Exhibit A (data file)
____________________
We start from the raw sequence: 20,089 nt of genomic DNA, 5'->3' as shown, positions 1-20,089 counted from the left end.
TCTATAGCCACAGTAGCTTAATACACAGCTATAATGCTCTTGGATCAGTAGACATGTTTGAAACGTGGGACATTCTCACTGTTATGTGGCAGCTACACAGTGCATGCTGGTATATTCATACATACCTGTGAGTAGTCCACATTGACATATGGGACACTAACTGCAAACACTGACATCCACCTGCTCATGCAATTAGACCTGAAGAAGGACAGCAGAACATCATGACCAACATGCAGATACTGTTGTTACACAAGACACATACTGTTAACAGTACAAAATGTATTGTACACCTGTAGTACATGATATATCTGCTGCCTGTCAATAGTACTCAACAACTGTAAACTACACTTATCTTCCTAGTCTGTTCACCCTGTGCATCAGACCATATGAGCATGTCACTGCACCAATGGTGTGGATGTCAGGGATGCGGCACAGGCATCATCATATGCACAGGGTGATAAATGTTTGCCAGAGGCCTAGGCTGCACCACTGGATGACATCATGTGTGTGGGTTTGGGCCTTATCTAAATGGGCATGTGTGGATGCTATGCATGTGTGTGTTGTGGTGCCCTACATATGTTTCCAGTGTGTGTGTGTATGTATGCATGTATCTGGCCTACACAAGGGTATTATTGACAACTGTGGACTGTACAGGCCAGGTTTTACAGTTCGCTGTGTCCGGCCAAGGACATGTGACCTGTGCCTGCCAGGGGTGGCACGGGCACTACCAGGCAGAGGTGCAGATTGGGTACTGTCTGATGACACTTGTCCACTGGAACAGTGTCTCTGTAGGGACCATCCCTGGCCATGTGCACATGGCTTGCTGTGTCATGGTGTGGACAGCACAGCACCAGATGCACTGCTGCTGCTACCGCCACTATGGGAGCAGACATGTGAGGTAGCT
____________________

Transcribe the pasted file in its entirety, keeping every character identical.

We start from the raw sequence: 20,089 nt of genomic DNA, 5'->3' as shown, positions 1-20,089 counted from the left end.
TCTATAGCCACAGTAGCTTAATACACAGCTATAATGCTCTTGGATCAGTAGACATGTTTGAAACGTGGGACATTCTCACTGTTATGTGGCAGCTACACAGTGCATGCTGGTATATTCATACATACCTGTGAGTAGTCCACATTGACATATGGGACACTAACTGCAAACACTGACATCCACCTGCTCATGCAATTAGACCTGAAGAAGGACAGCAGAACATCATGACCAACATGCAGATACTGTTGTTACACAAGACACATACTGTTAACAGTACAAAATGTATTGTACACCTGTAGTACATGATATATCTGCTGCCTGTCAATAGTACTCAACAACTGTAAACTACACTTATCTTCCTAGTCTGTTCACCCTGTGCATCAGACCATATGAGCATGTCACTGCACCAATGGTGTGGATGTCAGGGATGCGGCACAGGCATCATCATATGCACAGGGTGATAAATGTTTGCCAGAGGCCTAGGCTGCACCACTGGATGACATCATGTGTGTGGGTTTGGGCCTTATCTAAATGGGCATGTGTGGATGCTATGCATGTGTGTGTTGTGGTGCCCTACATATGTTTCCAGTGTGTGTGTGTATGTATGCATGTATCTGGCCTACACAAGGGTATTATTGACAACTGTGGACTGTACAGGCCAGGTTTTACAGTTCGCTGTGTCCGGCCAAGGACATGTGACCTGTGCCTGCCAGGGGTGGCACGGGCACTACCAGGCAGAGGTGCAGATTGGGTACTGTCTGATGACACTTGTCCACTGGAACAGTGTCTCTGTAGGGACCATCCCTGGCCATGTGCACATGGCTTGCTGTGTCATGGTGTGGACAGCACAGCACCAGATGCACTGCTGCTGCTACCGCCACTATGGGAGCAGACATGTGAGGTAGCT